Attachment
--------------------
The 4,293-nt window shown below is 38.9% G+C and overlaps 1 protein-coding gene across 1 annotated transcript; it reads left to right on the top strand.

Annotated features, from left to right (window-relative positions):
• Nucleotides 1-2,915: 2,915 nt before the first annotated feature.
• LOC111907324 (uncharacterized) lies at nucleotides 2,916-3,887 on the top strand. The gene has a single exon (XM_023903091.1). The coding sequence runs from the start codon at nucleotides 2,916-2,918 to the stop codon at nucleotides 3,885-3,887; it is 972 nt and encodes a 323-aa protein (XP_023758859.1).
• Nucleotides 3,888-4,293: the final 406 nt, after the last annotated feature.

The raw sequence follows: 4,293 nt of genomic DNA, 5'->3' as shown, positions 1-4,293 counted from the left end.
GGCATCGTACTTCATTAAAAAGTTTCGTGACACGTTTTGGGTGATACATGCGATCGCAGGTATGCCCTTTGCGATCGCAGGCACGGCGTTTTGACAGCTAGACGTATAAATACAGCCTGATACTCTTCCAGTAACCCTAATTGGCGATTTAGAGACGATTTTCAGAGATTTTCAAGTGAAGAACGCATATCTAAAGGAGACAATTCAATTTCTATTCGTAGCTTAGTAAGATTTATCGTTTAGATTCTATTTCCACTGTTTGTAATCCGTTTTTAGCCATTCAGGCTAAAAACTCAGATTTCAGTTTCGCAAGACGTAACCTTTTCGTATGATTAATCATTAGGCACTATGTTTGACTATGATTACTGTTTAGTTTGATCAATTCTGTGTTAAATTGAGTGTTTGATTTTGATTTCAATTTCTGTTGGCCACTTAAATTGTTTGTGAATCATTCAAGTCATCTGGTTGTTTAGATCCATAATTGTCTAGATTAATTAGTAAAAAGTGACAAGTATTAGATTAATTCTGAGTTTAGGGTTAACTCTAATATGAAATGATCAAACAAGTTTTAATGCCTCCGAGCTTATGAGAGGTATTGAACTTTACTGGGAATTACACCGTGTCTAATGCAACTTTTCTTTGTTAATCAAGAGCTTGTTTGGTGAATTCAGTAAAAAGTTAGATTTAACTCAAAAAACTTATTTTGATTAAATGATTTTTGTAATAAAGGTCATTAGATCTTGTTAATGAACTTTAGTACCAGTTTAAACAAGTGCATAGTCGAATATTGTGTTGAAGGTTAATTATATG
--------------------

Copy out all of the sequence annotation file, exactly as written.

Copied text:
The 4,293-nt window shown below is 38.9% G+C and overlaps 1 protein-coding gene across 1 annotated transcript; it reads left to right on the top strand.

Annotated features, from left to right (window-relative positions):
• Nucleotides 1-2,915: 2,915 nt before the first annotated feature.
• LOC111907324 (uncharacterized) lies at nucleotides 2,916-3,887 on the top strand. The gene has a single exon (XM_023903091.1). The coding sequence runs from the start codon at nucleotides 2,916-2,918 to the stop codon at nucleotides 3,885-3,887; it is 972 nt and encodes a 323-aa protein (XP_023758859.1).
• Nucleotides 3,888-4,293: the final 406 nt, after the last annotated feature.

The raw sequence follows: 4,293 nt of genomic DNA, 5'->3' as shown, positions 1-4,293 counted from the left end.
GGCATCGTACTTCATTAAAAAGTTTCGTGACACGTTTTGGGTGATACATGCGATCGCAGGTATGCCCTTTGCGATCGCAGGCACGGCGTTTTGACAGCTAGACGTATAAATACAGCCTGATACTCTTCCAGTAACCCTAATTGGCGATTTAGAGACGATTTTCAGAGATTTTCAAGTGAAGAACGCATATCTAAAGGAGACAATTCAATTTCTATTCGTAGCTTAGTAAGATTTATCGTTTAGATTCTATTTCCACTGTTTGTAATCCGTTTTTAGCCATTCAGGCTAAAAACTCAGATTTCAGTTTCGCAAGACGTAACCTTTTCGTATGATTAATCATTAGGCACTATGTTTGACTATGATTACTGTTTAGTTTGATCAATTCTGTGTTAAATTGAGTGTTTGATTTTGATTTCAATTTCTGTTGGCCACTTAAATTGTTTGTGAATCATTCAAGTCATCTGGTTGTTTAGATCCATAATTGTCTAGATTAATTAGTAAAAAGTGACAAGTATTAGATTAATTCTGAGTTTAGGGTTAACTCTAATATGAAATGATCAAACAAGTTTTAATGCCTCCGAGCTTATGAGAGGTATTGAACTTTACTGGGAATTACACCGTGTCTAATGCAACTTTTCTTTGTTAATCAAGAGCTTGTTTGGTGAATTCAGTAAAAAGTTAGATTTAACTCAAAAAACTTATTTTGATTAAATGATTTTTGTAATAAAGGTCATTAGATCTTGTTAATGAACTTTAGTACCAGTTTAAACAAGTGCATAGTCGAATATTGTGTTGAAGGTTAATTATATG